And all around them are so many of the greatest female actresses in history, some so far in mere recurring roles: Jeanne Tripplehorn plays Mrs. Chamberlain, a woman who dared flaunt society rules for the sake of love and has been ostracized from it ever since. Debra Monk as Armstrong, Agnes’ loyal maid who has a love of gossip and who does will do anything to protect her position. Audra MacDonald, Baranski’s Good Fight co-star, cast as the mother of another strong woman trying to fight for her place in the world — understandably at an even greater imposition because of her race. And the always remarkable Cynthia Nixon as Ada, Agnes’ younger sister who spent much of Season 1 seeming the weaker and more naïve sister, but in the end has more steel in her spine and is just as protective of her niece that Agnes is. I don’t think there’s been as great an assemblage of female talent on the screen since Orange is the New Black debuted.
Let all of this be said the series is also utterly magnificent to look at it in every detail, the sumptuousness of the setting, the detail of the costumes, the brilliance of the cinematography and hell, the lusciousness of the catering. Yes food is a vital part of this series in a way I don’t think I’ve ever seen on any television show before. Mainly because everyone cares for style and cooking and how things are done. Appearances matter above all us, which is why a critical story in the final episode emerged when the Russell’s French chef had to reveal to his employers that he was actually — horrors! — from Wichita, Kansa. This made no difference to the staff, or indeed to George Russell, but because Bertha was so desperate for appearance she had to have him sacked. Then at the climax dinner of the episode, when a real French chef utterly disgraced himself, Russell called for ‘Gordon’ and he saved the day. He has agreed to return, though Bertha is still trying to save face: “Can’t we say he’s from the Middle West?’
Everything about The Gilded Age is a treasure — from the wonders of the performances to the greatness of the writing (and its great without profanity; I don’t think I heard a single four-letter word uttered in the entire first season) plus the fact that the series does what my favorite historical dramas do, put in real life figures without being fussy about it. In addition to Edison and Astor, a major storyline centered on Clara Barton beginning her work for The Red Cross and when we met her, she was utterly unfazed by the money around her. Like so many charity workers, she doesn’t care if the money’s new or old as long as she gets funding. Will we meet more of the ‘New money’ in subsequent seasons — the Rockefellers, the Morgans, the Carnegies, all people this century still remember long after the society that disdained them has forgotten them? I hope so.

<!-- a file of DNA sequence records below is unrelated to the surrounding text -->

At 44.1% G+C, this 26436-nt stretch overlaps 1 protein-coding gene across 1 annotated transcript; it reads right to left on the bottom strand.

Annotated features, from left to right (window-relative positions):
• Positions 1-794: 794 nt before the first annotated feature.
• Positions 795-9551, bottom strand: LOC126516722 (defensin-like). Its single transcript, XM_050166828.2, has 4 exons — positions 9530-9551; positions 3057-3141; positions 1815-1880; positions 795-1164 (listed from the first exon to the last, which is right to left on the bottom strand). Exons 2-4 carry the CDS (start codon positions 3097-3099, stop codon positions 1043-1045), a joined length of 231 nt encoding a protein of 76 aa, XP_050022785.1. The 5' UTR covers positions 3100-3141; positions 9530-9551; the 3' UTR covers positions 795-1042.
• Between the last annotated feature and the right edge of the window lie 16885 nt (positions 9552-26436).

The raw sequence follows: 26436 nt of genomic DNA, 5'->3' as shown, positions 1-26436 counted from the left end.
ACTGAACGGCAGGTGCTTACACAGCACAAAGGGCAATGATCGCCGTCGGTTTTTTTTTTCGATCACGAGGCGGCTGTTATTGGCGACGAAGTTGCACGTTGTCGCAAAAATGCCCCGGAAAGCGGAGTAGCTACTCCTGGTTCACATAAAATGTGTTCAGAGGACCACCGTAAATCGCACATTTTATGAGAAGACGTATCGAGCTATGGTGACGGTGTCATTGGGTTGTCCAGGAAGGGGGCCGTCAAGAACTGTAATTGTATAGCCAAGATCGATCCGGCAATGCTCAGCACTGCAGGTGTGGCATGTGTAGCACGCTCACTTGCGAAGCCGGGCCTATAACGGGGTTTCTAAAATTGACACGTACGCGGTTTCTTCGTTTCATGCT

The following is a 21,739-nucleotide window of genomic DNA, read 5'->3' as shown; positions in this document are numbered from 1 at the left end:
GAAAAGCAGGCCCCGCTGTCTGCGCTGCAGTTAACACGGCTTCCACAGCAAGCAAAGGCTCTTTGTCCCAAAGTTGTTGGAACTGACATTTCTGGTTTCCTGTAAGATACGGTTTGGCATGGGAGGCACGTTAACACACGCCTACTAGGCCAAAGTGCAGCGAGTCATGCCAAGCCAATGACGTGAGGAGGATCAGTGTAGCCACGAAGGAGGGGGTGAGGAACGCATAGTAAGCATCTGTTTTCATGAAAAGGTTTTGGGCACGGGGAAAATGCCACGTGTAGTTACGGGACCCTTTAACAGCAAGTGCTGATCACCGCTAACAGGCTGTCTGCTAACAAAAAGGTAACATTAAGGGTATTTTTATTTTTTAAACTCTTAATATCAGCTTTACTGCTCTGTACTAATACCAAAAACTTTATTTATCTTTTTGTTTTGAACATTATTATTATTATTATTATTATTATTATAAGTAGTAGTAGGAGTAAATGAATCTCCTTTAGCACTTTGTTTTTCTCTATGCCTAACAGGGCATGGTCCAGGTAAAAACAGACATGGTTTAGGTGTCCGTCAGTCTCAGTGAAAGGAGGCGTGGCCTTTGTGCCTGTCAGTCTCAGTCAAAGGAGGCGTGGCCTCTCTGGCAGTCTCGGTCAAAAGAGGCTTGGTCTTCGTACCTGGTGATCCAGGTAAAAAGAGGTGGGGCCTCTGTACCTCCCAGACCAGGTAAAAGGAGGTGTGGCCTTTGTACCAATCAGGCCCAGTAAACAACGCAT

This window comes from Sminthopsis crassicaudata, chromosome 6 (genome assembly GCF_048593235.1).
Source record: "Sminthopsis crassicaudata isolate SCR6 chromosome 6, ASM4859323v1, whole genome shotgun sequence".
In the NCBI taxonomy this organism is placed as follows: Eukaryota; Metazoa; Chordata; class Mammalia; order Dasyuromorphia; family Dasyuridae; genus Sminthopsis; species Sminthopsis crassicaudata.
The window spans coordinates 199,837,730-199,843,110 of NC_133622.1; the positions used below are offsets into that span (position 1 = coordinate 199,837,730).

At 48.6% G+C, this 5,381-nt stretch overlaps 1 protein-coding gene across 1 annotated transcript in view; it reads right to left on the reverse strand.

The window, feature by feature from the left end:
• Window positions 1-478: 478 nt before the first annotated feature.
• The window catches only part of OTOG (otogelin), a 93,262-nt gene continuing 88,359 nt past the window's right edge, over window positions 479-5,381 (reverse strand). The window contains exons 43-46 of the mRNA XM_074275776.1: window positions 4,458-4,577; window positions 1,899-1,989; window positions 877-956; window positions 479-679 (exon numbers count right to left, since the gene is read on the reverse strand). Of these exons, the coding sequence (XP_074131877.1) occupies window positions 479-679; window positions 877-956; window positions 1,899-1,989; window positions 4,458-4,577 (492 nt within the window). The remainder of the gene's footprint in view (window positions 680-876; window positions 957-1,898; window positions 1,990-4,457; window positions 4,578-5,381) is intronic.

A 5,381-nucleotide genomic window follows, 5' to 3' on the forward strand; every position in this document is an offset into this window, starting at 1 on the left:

How do I praise a series like this adequately? The first great series of the year? Not nearly good enough. The first great show of the 2020s? Closer, but still not adequate. No I’d go so far as to call this the first series in broadcast or cable to potentially be ranked as among the all time greats since This is Us premiered on NBC in 2016. (I don’t include streaming because that’s an entirely different medium; if I did I would The Crown would be the nearest equivalent, a period piece that in quality and style mirrors Gilded Age.) And yes, I know the other contenders and this was outranks them fully. It is far superior to Succession even though the subject matter is similar, but its tone and wit with neither the ridiculous profanity nor utter depression that cemented the former series place among the elites among television. Other potential heirs to the title from streaming — Ozark and The Handmaid’s Tale — are both too dark and too erratic to be considered.
The Gilded Age is a better series that HBO’s biggest critical success Succession and far superior to its current popular success Euphoria. And for those young viewers who no doubt treasure the latter, I know this may not seem hip or cool but The Gilded Age is an infinitely better series than Euphoria will ever be. I urge you to watch. Your parents won’t find any reason to object to it even though its rated TV-MA, as there is no violence, nudity or profanity. You may blanch at the idea of watching privileged people flaunt their wealth, but that’s basically what everybody in Euphoria is doing already. It’s ultimately more optimistic than that series is, and there are just many secrets. And the women are just as bad ass as Zendaya seems to be. Indeed, as you watch the struggles of Peggy, the African-American woman trying to be a career woman and deal with struggles that are far worse and yet basically the same as the present, you might find far more to admire in her than you ever will in Rue. She knows the odds against her are immense, and yet she is determined to find a place in the world. I think that’s infinitely more admirable than a high school girl on a suicide run.
This series is a far cry from what HBO called ‘Not TV’ but The Gilded Age is as much a call back to when it burst onto the scene nearly a quarter of a century ago. We are witnessing history in the making, and there will be nothing gilded about the awards that are to come.
My score: 5 stars.